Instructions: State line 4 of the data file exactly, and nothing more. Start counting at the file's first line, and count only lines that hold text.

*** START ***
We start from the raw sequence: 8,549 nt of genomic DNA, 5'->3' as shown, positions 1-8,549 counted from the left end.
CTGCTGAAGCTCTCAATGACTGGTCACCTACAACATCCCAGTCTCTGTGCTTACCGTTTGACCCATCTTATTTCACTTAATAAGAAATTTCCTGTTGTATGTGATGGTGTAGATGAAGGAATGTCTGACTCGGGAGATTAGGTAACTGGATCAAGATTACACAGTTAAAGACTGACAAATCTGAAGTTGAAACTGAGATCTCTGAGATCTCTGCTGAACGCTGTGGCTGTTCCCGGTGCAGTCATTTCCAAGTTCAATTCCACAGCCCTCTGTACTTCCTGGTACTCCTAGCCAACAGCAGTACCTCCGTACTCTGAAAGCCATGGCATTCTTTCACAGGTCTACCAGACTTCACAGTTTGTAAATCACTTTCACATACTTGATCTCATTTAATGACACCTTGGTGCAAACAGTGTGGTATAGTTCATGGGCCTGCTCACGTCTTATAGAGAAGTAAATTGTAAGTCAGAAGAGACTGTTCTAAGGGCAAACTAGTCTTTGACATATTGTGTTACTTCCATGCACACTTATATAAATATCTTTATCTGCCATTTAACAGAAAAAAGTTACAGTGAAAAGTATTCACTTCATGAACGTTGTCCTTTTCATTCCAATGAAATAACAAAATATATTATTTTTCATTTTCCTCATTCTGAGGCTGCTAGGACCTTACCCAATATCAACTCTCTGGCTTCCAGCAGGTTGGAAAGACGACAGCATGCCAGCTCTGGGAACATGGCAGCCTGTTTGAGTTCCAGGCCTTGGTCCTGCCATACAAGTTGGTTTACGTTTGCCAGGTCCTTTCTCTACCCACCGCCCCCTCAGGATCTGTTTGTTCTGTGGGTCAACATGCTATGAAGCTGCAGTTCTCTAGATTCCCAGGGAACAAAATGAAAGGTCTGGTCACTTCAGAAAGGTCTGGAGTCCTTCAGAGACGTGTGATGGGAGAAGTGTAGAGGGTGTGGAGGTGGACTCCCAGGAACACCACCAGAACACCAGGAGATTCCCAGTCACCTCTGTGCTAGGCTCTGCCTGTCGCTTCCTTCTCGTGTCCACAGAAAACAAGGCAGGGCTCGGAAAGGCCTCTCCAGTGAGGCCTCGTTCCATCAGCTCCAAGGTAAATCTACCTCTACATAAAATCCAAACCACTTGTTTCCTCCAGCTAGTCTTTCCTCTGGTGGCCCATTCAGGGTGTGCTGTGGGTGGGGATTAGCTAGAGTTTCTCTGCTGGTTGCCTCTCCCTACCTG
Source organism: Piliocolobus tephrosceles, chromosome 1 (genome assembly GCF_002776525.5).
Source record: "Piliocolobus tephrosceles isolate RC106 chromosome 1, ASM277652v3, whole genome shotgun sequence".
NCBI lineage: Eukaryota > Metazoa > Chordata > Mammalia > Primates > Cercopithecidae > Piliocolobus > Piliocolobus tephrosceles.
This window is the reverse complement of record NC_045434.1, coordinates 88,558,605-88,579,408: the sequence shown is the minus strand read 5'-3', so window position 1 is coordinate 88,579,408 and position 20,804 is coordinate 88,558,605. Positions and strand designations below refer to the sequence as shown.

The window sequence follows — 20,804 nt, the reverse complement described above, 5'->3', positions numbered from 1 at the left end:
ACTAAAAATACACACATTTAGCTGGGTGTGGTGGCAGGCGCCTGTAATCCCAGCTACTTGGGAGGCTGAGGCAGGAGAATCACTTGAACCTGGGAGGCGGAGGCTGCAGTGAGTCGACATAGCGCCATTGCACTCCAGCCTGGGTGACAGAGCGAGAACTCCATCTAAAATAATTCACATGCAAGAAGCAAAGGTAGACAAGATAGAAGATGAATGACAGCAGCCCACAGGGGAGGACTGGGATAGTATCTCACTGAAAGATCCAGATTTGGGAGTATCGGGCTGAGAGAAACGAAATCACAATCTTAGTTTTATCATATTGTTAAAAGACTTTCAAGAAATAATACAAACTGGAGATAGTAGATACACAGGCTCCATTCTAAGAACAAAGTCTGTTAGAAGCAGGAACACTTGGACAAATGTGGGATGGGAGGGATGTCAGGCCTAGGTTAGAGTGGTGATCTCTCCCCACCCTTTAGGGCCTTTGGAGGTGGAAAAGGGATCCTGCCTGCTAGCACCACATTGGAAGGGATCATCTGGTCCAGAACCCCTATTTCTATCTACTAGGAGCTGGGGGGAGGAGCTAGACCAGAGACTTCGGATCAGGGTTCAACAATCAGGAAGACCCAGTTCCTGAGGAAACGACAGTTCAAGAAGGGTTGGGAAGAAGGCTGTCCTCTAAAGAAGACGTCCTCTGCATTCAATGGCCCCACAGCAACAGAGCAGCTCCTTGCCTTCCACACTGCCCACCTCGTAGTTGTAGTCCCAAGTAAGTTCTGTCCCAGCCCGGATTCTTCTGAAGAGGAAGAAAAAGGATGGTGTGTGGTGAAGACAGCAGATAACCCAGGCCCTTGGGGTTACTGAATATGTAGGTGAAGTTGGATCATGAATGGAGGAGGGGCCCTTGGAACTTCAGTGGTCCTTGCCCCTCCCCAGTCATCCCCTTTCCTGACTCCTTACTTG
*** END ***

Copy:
Source record: "Piliocolobus tephrosceles isolate RC106 chromosome 1, ASM277652v3, whole genome shotgun sequence".